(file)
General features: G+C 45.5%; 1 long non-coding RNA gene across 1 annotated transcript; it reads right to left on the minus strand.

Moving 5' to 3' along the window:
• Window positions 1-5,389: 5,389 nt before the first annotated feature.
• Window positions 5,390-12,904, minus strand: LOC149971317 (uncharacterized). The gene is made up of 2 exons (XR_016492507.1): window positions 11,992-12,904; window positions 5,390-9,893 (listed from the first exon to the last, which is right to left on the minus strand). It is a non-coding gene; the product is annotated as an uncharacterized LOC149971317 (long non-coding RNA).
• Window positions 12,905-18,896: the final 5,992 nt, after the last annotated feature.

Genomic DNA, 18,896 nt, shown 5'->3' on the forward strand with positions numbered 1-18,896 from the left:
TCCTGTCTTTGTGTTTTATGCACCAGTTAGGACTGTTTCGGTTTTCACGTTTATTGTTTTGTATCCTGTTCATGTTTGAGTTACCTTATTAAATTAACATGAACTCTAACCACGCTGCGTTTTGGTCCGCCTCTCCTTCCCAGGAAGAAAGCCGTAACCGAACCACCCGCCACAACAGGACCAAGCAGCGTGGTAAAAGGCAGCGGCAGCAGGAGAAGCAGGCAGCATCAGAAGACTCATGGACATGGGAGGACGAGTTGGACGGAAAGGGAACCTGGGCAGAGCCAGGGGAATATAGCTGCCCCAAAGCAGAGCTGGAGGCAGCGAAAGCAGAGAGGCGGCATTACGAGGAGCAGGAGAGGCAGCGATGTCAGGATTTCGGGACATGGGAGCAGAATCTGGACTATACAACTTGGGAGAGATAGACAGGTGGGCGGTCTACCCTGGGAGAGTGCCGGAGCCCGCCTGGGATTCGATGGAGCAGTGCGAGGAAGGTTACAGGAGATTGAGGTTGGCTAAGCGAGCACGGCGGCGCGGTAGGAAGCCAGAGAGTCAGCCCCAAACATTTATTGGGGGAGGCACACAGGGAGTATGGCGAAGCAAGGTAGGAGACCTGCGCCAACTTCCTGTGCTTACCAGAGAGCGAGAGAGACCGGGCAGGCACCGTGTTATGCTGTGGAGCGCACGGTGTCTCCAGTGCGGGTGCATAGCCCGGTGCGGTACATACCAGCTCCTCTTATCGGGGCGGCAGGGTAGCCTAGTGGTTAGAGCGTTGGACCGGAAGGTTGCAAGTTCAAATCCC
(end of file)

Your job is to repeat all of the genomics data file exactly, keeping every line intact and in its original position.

General features: G+C 45.5%; 1 long non-coding RNA gene across 1 annotated transcript; it reads right to left on the minus strand.

Moving 5' to 3' along the window:
• Window positions 1-5,389: 5,389 nt before the first annotated feature.
• Window positions 5,390-12,904, minus strand: LOC149971317 (uncharacterized). The gene is made up of 2 exons (XR_016492507.1): window positions 11,992-12,904; window positions 5,390-9,893 (listed from the first exon to the last, which is right to left on the minus strand). It is a non-coding gene; the product is annotated as an uncharacterized LOC149971317 (long non-coding RNA).
• Window positions 12,905-18,896: the final 5,992 nt, after the last annotated feature.

Genomic DNA, 18,896 nt, shown 5'->3' on the forward strand with positions numbered 1-18,896 from the left:
TCCTGTCTTTGTGTTTTATGCACCAGTTAGGACTGTTTCGGTTTTCACGTTTATTGTTTTGTATCCTGTTCATGTTTGAGTTACCTTATTAAATTAACATGAACTCTAACCACGCTGCGTTTTGGTCCGCCTCTCCTTCCCAGGAAGAAAGCCGTAACCGAACCACCCGCCACAACAGGACCAAGCAGCGTGGTAAAAGGCAGCGGCAGCAGGAGAAGCAGGCAGCATCAGAAGACTCATGGACATGGGAGGACGAGTTGGACGGAAAGGGAACCTGGGCAGAGCCAGGGGAATATAGCTGCCCCAAAGCAGAGCTGGAGGCAGCGAAAGCAGAGAGGCGGCATTACGAGGAGCAGGAGAGGCAGCGATGTCAGGATTTCGGGACATGGGAGCAGAATCTGGACTATACAACTTGGGAGAGATAGACAGGTGGGCGGTCTACCCTGGGAGAGTGCCGGAGCCCGCCTGGGATTCGATGGAGCAGTGCGAGGAAGGTTACAGGAGATTGAGGTTGGCTAAGCGAGCACGGCGGCGCGGTAGGAAGCCAGAGAGTCAGCCCCAAACATTTATTGGGGGAGGCACACAGGGAGTATGGCGAAGCAAGGTAGGAGACCTGCGCCAACTTCCTGTGCTTACCAGAGAGCGAGAGAGACCGGGCAGGCACCGTGTTATGCTGTGGAGCGCACGGTGTCTCCAGTGCGGGTGCATAGCCCGGTGCGGTACATACCAGCTCCTCTTATCGGGGCGGCAGGGTAGCCTAGTGGTTAGAGCGTTGGACCGGAAGGTTGCAAGTTCAAATCCC